Despite the termination of the prior eviction moratoriums, bringing landlord-tenant cases to a speedy conclusion continues to be a challenge for everyone involved – landlords, tenants, courts and Judges, property managers, and agencies who provide assistance for tenants. With the delays continuing, efficiency and accuracy in the processing of documents from the get-go are the best way that landlords and their management staff can at least slightly mitigate against these delays.
There are many types of eviction actions in Michigan. Some of these include suits for nonpayment, termination of tenancy (either because the lease has ended or for just cause), health hazard or due to drugs on the premises. All of these require the proper forms and it is vital that these forms are filled out correctly and signed where necessary.
Nonpayment of Rent/7-Day Demand for Possession:
A standard procedure should be in place for sending out 7-Day Demands consistently on the same day of each month. If you have a 5-day grace period, typically landlords will send these out on the following day. If, however, you wish to be more proactive, some landlords send them out on the 2nd day of the month.
Additionally, establishment of a standard procedure upon which all tenants can rely to be sure they remain current and informed can lead to a reduction in confusion and frustration. This includes methods such as informal fliers or “door knockers” which advise tenants on a monthly basis of their charges and of any possible delinquencies. This is especially important for tenants who have charges that vary from month to month – such as water, sewer, and other utilities. Further, when it comes time to file a case with the court, you should be prepared to forward to your attorney supporting documentation, such as leases and ledgers, in order to help process your cases timelier.
Nonrenewal of Expired Lease/30-Day Notice to Quit Termination of Tenancy:
When a tenant’s lease is set to expire, holdovers frequently cause problems – whether intentionally by the tenant, or due to some circumstances beyond the tenant’s control. If you intend to non-renew the tenant’s lease, timely issuance of and use of the proper notice is imperative. This is especially paramount if you have already sent an initial informal letter notifying the tenant of the intent to non-renew the tenancy as that will not be sufficient in court. That is more akin to sending out a “Save the Date” postcard in advance of the formal wedding invitation.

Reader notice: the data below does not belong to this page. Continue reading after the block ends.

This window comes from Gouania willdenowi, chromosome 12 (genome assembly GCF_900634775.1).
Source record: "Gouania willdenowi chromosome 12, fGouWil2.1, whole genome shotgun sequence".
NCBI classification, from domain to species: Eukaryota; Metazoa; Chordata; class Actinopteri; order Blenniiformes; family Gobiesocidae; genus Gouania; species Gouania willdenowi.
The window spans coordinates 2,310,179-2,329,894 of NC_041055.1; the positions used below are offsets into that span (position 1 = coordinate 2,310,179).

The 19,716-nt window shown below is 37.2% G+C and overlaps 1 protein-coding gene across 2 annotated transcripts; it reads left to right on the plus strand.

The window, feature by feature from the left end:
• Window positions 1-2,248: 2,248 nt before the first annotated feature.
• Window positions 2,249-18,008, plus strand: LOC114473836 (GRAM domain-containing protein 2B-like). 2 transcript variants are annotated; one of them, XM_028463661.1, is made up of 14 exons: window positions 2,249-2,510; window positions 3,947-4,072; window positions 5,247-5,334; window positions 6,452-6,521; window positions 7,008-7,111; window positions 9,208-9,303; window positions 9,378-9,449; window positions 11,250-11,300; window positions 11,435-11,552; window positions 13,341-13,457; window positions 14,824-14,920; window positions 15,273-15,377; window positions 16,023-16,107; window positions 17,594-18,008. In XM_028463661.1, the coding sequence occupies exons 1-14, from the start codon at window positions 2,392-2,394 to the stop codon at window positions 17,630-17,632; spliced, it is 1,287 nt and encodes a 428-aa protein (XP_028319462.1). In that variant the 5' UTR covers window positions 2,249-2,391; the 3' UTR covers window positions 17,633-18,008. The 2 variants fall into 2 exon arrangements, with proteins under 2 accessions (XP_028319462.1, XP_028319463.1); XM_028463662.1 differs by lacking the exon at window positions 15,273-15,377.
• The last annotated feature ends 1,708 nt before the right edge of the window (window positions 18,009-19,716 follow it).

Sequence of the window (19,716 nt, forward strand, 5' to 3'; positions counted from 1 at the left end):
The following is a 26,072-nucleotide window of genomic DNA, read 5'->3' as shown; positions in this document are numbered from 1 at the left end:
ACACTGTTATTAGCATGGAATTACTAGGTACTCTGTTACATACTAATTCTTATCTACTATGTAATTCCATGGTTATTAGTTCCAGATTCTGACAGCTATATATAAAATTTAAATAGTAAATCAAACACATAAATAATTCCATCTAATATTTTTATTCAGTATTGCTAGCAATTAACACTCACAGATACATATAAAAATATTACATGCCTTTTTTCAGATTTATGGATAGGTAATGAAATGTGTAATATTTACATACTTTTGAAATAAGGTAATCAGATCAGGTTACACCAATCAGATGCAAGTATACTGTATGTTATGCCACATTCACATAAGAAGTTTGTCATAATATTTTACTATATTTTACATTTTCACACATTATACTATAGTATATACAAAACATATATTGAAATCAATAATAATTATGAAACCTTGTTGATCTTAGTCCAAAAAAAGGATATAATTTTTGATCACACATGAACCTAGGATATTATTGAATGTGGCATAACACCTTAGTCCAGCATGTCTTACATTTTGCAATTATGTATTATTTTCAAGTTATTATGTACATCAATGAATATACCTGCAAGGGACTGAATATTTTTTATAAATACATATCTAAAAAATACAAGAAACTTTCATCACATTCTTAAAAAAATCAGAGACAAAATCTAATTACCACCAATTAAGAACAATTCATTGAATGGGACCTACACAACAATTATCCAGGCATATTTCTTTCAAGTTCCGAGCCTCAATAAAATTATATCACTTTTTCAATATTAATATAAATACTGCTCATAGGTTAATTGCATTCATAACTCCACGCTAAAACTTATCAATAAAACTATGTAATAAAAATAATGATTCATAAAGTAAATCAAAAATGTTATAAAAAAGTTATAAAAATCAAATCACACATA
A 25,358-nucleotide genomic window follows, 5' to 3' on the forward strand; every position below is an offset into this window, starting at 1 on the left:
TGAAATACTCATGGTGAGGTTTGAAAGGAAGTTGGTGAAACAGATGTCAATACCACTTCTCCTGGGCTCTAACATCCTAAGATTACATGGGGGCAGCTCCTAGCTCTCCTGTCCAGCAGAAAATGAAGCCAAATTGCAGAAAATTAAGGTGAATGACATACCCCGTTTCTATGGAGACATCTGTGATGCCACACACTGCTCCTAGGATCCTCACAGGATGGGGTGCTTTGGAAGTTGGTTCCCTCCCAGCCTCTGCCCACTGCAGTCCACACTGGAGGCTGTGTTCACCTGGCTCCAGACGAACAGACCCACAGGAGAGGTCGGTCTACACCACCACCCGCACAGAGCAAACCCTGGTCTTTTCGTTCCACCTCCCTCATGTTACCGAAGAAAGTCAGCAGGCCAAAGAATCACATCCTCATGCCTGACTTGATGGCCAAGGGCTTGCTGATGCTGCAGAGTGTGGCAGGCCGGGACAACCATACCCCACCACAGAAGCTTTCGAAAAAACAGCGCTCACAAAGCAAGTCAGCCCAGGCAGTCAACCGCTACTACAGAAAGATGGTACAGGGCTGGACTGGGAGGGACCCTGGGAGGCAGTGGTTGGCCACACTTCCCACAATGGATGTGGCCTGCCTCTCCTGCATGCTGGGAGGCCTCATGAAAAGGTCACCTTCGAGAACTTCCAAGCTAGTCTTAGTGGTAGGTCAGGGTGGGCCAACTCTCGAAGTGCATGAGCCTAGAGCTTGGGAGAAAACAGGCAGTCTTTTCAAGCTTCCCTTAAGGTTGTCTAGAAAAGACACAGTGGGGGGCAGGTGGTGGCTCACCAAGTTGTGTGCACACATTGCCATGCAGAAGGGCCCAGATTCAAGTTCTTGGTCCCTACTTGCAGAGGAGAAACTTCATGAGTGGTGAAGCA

When nonrenewing a tenancy, it is also important to recognize that Michigan case law has set forth additional rules that must be followed to ensure success of the case (see our blog on this issue: https://www.paletzlaw.com/2017/05/24/termination-of-tenancy-a-friendly-reminder-from-the-1980s/). Also, there may be some additional limitations that vary by individual jurisdiction. Finally, terminations for cause are a separate type of action and those will be addressed in Part Two of this series.
The Bottom Line: There is no substitute for management personnel to properly fill out and remember to sign the correct forms and submit to their attorney in a timely manner. By doing so, you are helping your attorney be more efficient in filing your cases. Stay tuned for Part Two of this series, when we will discuss just cause terminations and general procedures such as record keeping and other compliance issues.
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